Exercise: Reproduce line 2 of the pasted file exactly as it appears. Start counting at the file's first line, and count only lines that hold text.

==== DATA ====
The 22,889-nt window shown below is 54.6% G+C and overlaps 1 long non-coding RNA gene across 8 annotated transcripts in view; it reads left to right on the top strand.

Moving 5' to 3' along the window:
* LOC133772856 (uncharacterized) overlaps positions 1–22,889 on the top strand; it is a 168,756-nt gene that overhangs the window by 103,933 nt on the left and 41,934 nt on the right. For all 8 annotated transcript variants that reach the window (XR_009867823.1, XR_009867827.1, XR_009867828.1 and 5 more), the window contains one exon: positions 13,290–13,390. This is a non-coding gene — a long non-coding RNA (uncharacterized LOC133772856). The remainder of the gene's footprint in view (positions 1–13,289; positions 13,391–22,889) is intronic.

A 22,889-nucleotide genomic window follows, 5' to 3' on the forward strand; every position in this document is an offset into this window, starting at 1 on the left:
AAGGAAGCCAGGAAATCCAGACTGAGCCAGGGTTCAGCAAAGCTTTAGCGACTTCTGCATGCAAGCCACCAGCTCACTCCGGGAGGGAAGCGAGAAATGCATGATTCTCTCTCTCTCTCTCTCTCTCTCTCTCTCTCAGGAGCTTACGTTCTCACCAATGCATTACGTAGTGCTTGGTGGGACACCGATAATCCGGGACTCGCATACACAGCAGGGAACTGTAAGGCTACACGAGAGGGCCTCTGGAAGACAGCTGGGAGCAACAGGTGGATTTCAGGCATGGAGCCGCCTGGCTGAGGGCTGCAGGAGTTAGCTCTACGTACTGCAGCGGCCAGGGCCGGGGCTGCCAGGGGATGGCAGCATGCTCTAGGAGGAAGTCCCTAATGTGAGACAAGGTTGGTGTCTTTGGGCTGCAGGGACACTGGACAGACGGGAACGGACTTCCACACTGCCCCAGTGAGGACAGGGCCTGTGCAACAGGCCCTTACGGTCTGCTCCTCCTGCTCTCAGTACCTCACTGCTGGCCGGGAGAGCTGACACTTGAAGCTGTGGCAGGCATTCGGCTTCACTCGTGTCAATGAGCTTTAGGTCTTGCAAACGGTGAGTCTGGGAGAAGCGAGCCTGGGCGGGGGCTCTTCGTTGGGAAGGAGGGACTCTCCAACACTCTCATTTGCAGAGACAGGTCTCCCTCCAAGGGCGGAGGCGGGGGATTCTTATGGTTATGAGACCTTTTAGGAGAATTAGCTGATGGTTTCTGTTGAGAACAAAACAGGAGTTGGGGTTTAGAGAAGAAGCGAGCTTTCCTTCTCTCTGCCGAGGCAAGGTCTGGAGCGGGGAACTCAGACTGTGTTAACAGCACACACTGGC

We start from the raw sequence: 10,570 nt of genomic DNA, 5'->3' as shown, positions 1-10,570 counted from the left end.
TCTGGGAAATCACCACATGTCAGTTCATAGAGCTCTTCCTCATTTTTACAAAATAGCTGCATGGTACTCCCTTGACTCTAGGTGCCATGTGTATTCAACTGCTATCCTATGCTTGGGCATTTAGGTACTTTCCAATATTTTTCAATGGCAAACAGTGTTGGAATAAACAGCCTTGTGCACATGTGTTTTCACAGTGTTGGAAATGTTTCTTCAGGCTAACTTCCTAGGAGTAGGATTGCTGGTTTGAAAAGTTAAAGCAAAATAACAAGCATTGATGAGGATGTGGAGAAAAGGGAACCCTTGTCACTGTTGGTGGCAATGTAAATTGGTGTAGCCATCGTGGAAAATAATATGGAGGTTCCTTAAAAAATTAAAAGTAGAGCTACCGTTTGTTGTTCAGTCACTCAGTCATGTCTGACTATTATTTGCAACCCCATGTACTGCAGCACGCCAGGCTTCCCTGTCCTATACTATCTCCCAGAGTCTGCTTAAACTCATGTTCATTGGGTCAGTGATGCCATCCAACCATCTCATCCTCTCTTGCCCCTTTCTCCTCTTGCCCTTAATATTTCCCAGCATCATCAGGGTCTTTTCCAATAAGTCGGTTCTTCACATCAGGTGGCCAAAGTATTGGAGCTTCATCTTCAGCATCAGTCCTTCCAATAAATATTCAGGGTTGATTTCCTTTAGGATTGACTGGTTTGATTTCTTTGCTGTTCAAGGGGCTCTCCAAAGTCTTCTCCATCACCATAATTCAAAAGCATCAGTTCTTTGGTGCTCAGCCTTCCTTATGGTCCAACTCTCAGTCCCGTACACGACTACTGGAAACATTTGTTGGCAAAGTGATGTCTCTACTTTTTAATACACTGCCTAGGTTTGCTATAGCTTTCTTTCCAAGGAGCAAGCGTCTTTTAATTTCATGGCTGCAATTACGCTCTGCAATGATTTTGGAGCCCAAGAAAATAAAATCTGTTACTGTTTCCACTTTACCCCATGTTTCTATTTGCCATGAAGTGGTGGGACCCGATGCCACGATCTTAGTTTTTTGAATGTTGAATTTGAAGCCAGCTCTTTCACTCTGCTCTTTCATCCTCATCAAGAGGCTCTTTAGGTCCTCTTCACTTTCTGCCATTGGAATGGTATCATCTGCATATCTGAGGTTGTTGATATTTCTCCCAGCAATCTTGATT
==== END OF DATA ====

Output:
Moving 5' to 3' along the window: